Paundraka, Pauṇḍraka: 12 definitions
Paundraka means something in Hinduism, Sanskrit. If you want to know the exact meaning, history, etymology or English translation of this term then check out the descriptions on this page. Add your comment or reference to a book if you want to contribute to this summary article.
Vaishnavism (Vaishava dharma)Source: ISKCON Press: Glossary
Pauṇḍraka (पौण्ड्रक).—An enemy of Lord Kṛṣṇa who attempted to imitate Him.
Vaishnava (वैष्णव, vaiṣṇava) or vaishnavism (vaiṣṇavism) represents a tradition of Hinduism worshipping Vishnu as the supreme Lord. Similar to the Shaktism and Shaivism traditions, Vaishnavism also developed as an individual movement, famous for its exposition of the dashavatara (‘ten avatars of Vishnu’).
Purana and Itihasa (epic history)Source: archive.org: Puranic Encyclopedia
1) Pauṇḍraka (पौण्ड्रक).—A son of Nikumbha. When during the Rāma-Rāvaṇa battle Nikumbha died, his son Pauṇḍraka took up the fight against Rāma and was killed. (Ānanda Rāmāyaṇa).
2) Pauṇḍraka (पौण्ड्रक).—(Pauṇḍrakavāsudeva). A king of ancient Kārūṣa. Once he sent a messenger to Dvārakā and told Kṛṣṇa thus: "Oh Kṛṣṇa, I am the real Vāsudeva. Therefore put down all your royal emblems and robes and come and worship at my feet." As soon as Kṛṣṇa heard it he got angry and moved to Kārūṣa with a large army and killed Pauṇḍrakavāsudeva. 10th Skandha, Bhāgavata).
3) Pauṇḍraka (पौण्ड्रक).—The name of the buffalo which is the vehicle of Yama (Chapter 9, Vāmana Purāna).Source: Cologne Digital Sanskrit Dictionaries: The Purana Index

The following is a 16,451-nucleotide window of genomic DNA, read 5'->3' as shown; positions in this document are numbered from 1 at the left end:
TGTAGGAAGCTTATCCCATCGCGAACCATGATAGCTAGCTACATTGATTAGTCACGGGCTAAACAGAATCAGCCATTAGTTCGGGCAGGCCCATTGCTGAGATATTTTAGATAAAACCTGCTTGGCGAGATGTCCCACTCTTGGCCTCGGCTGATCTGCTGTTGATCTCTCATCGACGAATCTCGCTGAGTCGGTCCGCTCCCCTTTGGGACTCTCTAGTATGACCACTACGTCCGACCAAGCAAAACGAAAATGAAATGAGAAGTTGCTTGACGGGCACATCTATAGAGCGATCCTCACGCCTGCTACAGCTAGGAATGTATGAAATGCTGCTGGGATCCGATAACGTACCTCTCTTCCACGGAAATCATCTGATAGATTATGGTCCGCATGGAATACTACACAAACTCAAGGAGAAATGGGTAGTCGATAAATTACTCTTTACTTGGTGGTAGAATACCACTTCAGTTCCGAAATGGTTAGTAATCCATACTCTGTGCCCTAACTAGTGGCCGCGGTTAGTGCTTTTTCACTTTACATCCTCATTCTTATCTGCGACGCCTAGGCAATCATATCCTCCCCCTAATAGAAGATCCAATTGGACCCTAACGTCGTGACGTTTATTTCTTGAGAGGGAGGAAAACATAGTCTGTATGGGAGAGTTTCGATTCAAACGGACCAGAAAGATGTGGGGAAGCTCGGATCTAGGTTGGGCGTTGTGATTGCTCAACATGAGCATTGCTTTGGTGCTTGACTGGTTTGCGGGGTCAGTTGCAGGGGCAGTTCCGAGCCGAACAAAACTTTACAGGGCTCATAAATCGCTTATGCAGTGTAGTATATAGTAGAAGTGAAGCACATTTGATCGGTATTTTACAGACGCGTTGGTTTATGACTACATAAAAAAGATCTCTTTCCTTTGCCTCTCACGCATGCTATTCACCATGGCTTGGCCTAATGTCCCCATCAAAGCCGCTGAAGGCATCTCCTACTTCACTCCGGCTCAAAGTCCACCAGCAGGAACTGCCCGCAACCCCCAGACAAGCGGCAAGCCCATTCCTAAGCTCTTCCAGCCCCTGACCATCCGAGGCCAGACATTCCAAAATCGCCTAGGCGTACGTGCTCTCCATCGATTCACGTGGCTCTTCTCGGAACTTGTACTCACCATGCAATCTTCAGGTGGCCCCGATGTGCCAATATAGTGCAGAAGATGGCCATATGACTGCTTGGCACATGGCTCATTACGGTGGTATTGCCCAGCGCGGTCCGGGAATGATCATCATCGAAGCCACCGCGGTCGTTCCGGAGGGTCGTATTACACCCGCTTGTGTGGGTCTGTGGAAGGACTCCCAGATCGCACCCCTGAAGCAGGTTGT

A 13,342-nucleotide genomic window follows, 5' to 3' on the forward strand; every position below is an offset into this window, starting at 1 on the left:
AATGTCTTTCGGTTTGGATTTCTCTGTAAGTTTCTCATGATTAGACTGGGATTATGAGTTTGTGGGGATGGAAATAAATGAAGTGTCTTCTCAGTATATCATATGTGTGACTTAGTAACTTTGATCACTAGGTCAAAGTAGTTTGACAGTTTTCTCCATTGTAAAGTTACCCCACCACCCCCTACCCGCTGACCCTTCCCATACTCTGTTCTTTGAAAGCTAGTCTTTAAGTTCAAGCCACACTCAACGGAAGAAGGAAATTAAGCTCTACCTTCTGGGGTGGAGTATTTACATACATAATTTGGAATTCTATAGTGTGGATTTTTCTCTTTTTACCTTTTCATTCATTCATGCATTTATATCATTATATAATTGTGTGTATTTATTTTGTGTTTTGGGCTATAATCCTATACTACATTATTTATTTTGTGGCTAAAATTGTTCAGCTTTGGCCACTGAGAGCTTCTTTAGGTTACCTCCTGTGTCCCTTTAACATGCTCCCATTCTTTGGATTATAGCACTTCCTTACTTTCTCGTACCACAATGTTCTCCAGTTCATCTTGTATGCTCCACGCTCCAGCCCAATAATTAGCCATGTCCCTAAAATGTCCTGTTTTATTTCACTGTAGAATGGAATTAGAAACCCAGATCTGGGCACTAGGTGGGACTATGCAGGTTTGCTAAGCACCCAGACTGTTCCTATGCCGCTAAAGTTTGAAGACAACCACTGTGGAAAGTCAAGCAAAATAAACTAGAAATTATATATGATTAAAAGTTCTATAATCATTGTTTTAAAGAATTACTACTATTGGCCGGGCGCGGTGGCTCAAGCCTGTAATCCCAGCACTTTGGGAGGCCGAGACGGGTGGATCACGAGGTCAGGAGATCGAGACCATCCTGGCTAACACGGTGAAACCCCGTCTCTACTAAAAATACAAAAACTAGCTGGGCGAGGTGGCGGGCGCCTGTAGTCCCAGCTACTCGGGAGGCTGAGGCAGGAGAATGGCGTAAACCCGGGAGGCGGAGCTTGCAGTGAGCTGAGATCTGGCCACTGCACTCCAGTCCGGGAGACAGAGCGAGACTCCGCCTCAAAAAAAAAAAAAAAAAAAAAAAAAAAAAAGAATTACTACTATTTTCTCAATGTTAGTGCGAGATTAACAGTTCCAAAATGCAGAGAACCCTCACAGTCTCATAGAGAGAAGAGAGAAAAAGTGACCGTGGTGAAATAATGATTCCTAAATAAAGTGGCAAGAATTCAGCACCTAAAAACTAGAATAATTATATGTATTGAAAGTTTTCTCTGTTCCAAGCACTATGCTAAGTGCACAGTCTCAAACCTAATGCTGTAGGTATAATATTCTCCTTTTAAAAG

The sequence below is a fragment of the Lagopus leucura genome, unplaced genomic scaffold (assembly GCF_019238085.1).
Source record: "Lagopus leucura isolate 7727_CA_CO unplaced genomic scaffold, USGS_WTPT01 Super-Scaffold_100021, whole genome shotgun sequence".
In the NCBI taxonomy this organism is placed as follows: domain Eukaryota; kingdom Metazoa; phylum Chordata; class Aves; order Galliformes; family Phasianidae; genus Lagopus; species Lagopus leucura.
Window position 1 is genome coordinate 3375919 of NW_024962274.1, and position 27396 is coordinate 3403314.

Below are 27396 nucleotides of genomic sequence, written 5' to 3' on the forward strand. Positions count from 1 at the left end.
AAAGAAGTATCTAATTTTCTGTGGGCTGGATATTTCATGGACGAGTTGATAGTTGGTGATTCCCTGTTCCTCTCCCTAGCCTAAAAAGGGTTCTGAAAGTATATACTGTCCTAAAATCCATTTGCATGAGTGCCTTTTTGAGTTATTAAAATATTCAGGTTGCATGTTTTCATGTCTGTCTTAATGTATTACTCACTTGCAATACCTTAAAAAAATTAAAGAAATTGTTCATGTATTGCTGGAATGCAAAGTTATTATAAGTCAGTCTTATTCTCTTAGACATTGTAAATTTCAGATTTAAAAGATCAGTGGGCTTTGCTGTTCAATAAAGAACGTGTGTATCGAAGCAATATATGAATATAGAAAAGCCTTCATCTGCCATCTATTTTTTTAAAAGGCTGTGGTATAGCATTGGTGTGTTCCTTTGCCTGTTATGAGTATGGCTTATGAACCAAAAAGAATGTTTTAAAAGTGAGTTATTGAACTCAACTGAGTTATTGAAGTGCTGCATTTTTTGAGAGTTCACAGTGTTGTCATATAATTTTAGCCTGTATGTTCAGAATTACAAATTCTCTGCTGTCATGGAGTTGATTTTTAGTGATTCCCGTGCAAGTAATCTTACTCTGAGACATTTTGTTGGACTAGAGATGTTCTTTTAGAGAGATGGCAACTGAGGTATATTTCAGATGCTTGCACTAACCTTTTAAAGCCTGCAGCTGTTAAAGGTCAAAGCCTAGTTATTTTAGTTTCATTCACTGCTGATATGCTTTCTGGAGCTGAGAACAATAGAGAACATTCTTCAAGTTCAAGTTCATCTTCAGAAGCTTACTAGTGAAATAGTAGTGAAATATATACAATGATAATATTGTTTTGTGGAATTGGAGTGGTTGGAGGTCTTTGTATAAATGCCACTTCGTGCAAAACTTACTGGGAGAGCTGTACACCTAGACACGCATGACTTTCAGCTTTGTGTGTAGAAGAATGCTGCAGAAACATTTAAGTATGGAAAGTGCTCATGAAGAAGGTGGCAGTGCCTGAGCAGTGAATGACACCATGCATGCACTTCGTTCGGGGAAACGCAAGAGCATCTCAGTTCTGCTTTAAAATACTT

1a) Pauṇḍraka (पौण्ड्रक).—(also Pauṇḍra): King of Kāśi; son of Vasudeva, and Sutanu, daughter of Kāśirāja. When he became king, he asserted that he was the real Vāsudeva, and married Devakī the youngest sister of Kaṃsa. Besieged Dvārakā during Kṛṣṇa's absence at night, and being put to defeat by Balarāma and Sātyaki, went back to his capital. Sent a messenger to Kṛṣṇa saying that he was the real Vāsudeva and that Kṛṣṇa was either to give up the title or offer battle. Kṛṣṇa invaded Kāśi and killed him and his allies;1 was stationed by Jarāsandha during the siege of Mathurā on its southern gate, and also during the siege of Gomanta on the southern gate. Arrived at Kuṇḍina.2 Father of Sudakṣiṇā.3 Attained mokṣa by hatred of Hari.4
- 1) Bhāgavata-purāṇa X. 66. [1-12], 1-23. 27. Viṣṇu-purāṇa V. 26. 7; 34, 4-28.
- 2) Ib. X. 50. 11  and ; 53. 17.
- 3) Ib. X. 78. 5.
- 4) Ib. II. 7. 34; X. 37. 19; XI. 5. 48; Brahmāṇḍa-purāṇa IV. 29. 122.
1b) A son of third Sāvarna Manu.*
- * Brahmāṇḍa-purāṇa IV. 1. 81. Vāyu-purāṇa 100. 84.
Pauṇḍraka (पौण्ड्रक) is a name mentioned in the Mahābhārata (cf. I.177.11) and represents one of the many proper names used for people and places. Note: The Mahābhārata (mentioning Pauṇḍraka) is a Sanskrit epic poem consisting of 100,000 ślokas (metrical verses) and is over 2000 years old.
The Purana (पुराण, purāṇas) refers to Sanskrit literature preserving ancient India’s vast cultural history, including historical legends, religious ceremonies, various arts and sciences. The eighteen mahapuranas total over 400,000 shlokas (metrical couplets) and date to at least several centuries BCE.
Languages of India and abroad
Sanskrit dictionarySource: DDSA: The practical Sanskrit-English dictionary
1) A kind of sugar-cane.
2) A mixed caste (of sugar-boilers); cf. Ms.1.44.
Derivable forms: pauṇḍrakaḥ (पौण्ड्रकः).Source: Cologne Digital Sanskrit Dictionaries: Shabda-Sagara Sanskrit-English Dictionary
(-kaḥ) 1. The pale straw-coloured species of sugar-cane. 2. A man of a mixed caste, from the Vaisya and female of the distiller caste, whose business it is to boil sugar. E. kan added to pauṇḍra .Source: Cologne Digital Sanskrit Dictionaries: Benfey Sanskrit-English Dictionary